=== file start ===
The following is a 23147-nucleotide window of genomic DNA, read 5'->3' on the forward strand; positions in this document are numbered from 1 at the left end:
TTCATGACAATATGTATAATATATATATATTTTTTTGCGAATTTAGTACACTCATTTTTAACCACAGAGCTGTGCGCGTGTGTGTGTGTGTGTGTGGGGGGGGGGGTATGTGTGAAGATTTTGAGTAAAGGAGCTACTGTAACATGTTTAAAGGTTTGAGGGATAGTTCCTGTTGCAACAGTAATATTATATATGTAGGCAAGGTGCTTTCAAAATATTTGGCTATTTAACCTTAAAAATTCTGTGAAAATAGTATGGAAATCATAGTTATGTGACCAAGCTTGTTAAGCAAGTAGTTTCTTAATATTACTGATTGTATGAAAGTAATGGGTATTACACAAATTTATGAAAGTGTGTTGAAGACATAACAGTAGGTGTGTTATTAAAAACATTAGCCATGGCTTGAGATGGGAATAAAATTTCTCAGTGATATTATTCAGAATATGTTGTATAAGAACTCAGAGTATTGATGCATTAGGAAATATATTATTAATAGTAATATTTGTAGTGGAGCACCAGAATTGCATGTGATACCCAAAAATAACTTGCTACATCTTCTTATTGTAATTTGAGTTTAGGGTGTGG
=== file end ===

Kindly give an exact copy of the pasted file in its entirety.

The following is a 23147-nucleotide window of genomic DNA, read 5'->3' on the forward strand; positions in this document are numbered from 1 at the left end:
TTCATGACAATATGTATAATATATATATATTTTTTTGCGAATTTAGTACACTCATTTTTAACCACAGAGCTGTGCGCGTGTGTGTGTGTGTGTGTGGGGGGGGGGGTATGTGTGAAGATTTTGAGTAAAGGAGCTACTGTAACATGTTTAAAGGTTTGAGGGATAGTTCCTGTTGCAACAGTAATATTATATATGTAGGCAAGGTGCTTTCAAAATATTTGGCTATTTAACCTTAAAAATTCTGTGAAAATAGTATGGAAATCATAGTTATGTGACCAAGCTTGTTAAGCAAGTAGTTTCTTAATATTACTGATTGTATGAAAGTAATGGGTATTACACAAATTTATGAAAGTGTGTTGAAGACATAACAGTAGGTGTGTTATTAAAAACATTAGCCATGGCTTGAGATGGGAATAAAATTTCTCAGTGATATTATTCAGAATATGTTGTATAAGAACTCAGAGTATTGATGCATTAGGAAATATATTATTAATAGTAATATTTGTAGTGGAGCACCAGAATTGCATGTGATACCCAAAAATAACTTGCTACATCTTCTTATTGTAATTTGAGTTTAGGGTGTGG